with $$-\Delta H(0 K) ≡ 3^{rd} EA$$.

## Average Bond Enthalpies

In the absence of standard formation enthalpies, reaction enthalpies can be estimated using average bond enthalpies. This method is not perfect, but it can be used to get ball-park estimates when more detailed data is not available. A bond dissociation energy $$D$$ is defined by

$XY(g) \rightarrow X(g) + Y(g)$

with $$\Delta H \equiv D(X-Y)$$

In this process, one adds energy to the reaction to break bonds, and extracts energy for the bonds that are formed.

$\Delta H_{rxn} = \sum (\text{bonds broken}) - \sum (\text{bonds formed})$

As an example, consider the combustion of ethanol:

In this reaction, five C-H bonds, one C-C bond, and one C-O bond, and one O=O bond must be broken. Also, four C=O bonds, and one O-H bond are formed.

Bond Average Bond Energy (kJ/mol)
C-H 413
C-C 348
C-O 358
O=O 495
C=O 799
O-H 463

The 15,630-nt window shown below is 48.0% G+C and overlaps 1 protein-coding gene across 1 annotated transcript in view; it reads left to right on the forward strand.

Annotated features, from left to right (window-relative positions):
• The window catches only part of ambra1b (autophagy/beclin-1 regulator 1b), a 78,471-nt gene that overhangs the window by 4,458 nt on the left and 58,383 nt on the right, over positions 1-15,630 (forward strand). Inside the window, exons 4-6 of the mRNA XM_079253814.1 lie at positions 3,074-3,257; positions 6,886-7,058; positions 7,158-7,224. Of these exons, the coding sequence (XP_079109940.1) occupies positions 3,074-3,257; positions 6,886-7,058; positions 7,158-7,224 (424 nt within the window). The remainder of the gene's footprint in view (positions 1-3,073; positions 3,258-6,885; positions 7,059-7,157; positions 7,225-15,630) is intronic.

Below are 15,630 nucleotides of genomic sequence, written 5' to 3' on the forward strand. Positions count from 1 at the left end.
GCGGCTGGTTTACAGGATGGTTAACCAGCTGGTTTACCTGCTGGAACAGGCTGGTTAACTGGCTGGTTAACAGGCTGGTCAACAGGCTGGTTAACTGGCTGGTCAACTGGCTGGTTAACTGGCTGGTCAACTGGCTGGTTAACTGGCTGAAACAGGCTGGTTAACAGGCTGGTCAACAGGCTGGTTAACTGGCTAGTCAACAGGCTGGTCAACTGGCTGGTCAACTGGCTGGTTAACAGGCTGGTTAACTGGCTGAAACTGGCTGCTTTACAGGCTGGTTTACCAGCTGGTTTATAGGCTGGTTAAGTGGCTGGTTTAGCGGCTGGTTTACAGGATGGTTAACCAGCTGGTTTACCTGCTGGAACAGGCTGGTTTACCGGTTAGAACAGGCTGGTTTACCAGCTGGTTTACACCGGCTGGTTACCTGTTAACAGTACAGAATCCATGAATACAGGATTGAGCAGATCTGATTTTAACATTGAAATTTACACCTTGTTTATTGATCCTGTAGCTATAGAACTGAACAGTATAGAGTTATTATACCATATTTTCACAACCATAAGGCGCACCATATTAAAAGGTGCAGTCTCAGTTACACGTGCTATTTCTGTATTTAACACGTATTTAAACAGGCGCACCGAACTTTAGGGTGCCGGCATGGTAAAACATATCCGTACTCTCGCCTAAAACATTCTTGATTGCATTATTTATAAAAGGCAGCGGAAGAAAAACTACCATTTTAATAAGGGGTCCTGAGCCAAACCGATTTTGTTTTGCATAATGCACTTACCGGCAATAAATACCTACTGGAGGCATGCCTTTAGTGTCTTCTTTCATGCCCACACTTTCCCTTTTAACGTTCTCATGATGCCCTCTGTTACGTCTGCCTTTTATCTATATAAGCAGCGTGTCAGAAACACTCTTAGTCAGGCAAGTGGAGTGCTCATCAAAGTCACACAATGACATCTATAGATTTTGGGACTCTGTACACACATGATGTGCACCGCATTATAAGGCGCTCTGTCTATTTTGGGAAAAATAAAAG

The reaction enthalpy is then given by

\begin{align} \Delta H_c = \, &5(413 \,kJ/mol) + 1(348\, kJ/mol) + 1(358 \,kJ/mol) \nonumber \\ & + 1(495\, kJ/mol) - 4(799 \,kJ/mol) – 2(463\, kJ/mol) \nonumber \\ =\,& -856\, kJ/mol \end{align}

Because the bond energies are defined for gas-phase reactants and products, this method does not account for the enthalpy change of condensation to form liquids or solids, and so the result may be off systematically due to these differences. Also, since the bond enthalpies are averaged over a large number of molecules containing the particular type of bond, the results may deviate due to the variance in the actual bond enthalpy in the specific molecule under consideration. Typically, reaction enthalpies derived by this method are only reliable to within ± 5-10%.